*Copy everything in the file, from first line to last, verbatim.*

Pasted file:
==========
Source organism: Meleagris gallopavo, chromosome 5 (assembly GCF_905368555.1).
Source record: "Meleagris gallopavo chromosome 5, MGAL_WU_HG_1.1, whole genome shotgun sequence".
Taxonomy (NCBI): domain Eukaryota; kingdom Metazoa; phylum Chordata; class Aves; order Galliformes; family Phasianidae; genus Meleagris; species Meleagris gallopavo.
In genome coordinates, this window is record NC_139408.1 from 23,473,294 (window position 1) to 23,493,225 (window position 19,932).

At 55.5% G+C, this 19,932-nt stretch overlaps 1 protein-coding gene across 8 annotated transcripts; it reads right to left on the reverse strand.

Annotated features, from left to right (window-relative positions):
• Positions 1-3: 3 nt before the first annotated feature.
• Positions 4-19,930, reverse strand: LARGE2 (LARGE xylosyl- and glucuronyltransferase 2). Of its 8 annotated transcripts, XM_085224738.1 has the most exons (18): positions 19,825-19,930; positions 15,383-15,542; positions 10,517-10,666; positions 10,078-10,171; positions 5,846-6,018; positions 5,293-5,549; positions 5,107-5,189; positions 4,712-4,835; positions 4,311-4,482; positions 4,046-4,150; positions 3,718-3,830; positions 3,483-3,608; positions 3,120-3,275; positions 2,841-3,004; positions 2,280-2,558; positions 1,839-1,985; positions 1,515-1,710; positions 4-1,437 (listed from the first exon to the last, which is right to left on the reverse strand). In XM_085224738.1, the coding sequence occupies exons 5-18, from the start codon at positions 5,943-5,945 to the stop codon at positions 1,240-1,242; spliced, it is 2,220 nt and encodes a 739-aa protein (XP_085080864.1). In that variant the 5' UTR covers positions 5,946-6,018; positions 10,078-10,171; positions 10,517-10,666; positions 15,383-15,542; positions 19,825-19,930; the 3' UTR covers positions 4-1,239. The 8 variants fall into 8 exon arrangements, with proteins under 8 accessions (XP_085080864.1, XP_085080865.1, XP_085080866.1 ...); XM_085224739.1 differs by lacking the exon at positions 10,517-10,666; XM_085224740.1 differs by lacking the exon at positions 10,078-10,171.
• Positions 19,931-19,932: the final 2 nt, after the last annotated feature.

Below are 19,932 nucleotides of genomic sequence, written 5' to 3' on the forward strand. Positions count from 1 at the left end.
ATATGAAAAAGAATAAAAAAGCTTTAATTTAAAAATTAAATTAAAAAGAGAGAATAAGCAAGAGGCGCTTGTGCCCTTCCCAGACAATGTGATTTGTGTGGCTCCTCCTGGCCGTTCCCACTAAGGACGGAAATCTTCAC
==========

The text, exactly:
Source organism: Meleagris gallopavo, chromosome 5 (assembly GCF_905368555.1).
Source record: "Meleagris gallopavo chromosome 5, MGAL_WU_HG_1.1, whole genome shotgun sequence".
Taxonomy (NCBI): domain Eukaryota; kingdom Metazoa; phylum Chordata; class Aves; order Galliformes; family Phasianidae; genus Meleagris; species Meleagris gallopavo.
In genome coordinates, this window is record NC_139408.1 from 23,473,294 (window position 1) to 23,493,225 (window position 19,932).

At 55.5% G+C, this 19,932-nt stretch overlaps 1 protein-coding gene across 8 annotated transcripts; it reads right to left on the reverse strand.

Annotated features, from left to right (window-relative positions):
• Positions 1-3: 3 nt before the first annotated feature.
• Positions 4-19,930, reverse strand: LARGE2 (LARGE xylosyl- and glucuronyltransferase 2). Of its 8 annotated transcripts, XM_085224738.1 has the most exons (18): positions 19,825-19,930; positions 15,383-15,542; positions 10,517-10,666; positions 10,078-10,171; positions 5,846-6,018; positions 5,293-5,549; positions 5,107-5,189; positions 4,712-4,835; positions 4,311-4,482; positions 4,046-4,150; positions 3,718-3,830; positions 3,483-3,608; positions 3,120-3,275; positions 2,841-3,004; positions 2,280-2,558; positions 1,839-1,985; positions 1,515-1,710; positions 4-1,437 (listed from the first exon to the last, which is right to left on the reverse strand). In XM_085224738.1, the coding sequence occupies exons 5-18, from the start codon at positions 5,943-5,945 to the stop codon at positions 1,240-1,242; spliced, it is 2,220 nt and encodes a 739-aa protein (XP_085080864.1). In that variant the 5' UTR covers positions 5,946-6,018; positions 10,078-10,171; positions 10,517-10,666; positions 15,383-15,542; positions 19,825-19,930; the 3' UTR covers positions 4-1,239. The 8 variants fall into 8 exon arrangements, with proteins under 8 accessions (XP_085080864.1, XP_085080865.1, XP_085080866.1 ...); XM_085224739.1 differs by lacking the exon at positions 10,517-10,666; XM_085224740.1 differs by lacking the exon at positions 10,078-10,171.
• Positions 19,931-19,932: the final 2 nt, after the last annotated feature.

Below are 19,932 nucleotides of genomic sequence, written 5' to 3' on the forward strand. Positions count from 1 at the left end.
ATATGAAAAAGAATAAAAAAGCTTTAATTTAAAAATTAAATTAAAAAGAGAGAATAAGCAAGAGGCGCTTGTGCCCTTCCCAGACAATGTGATTTGTGTGGCTCCTCCTGGCCGTTCCCACTAAGGACGGAAATCTTCAC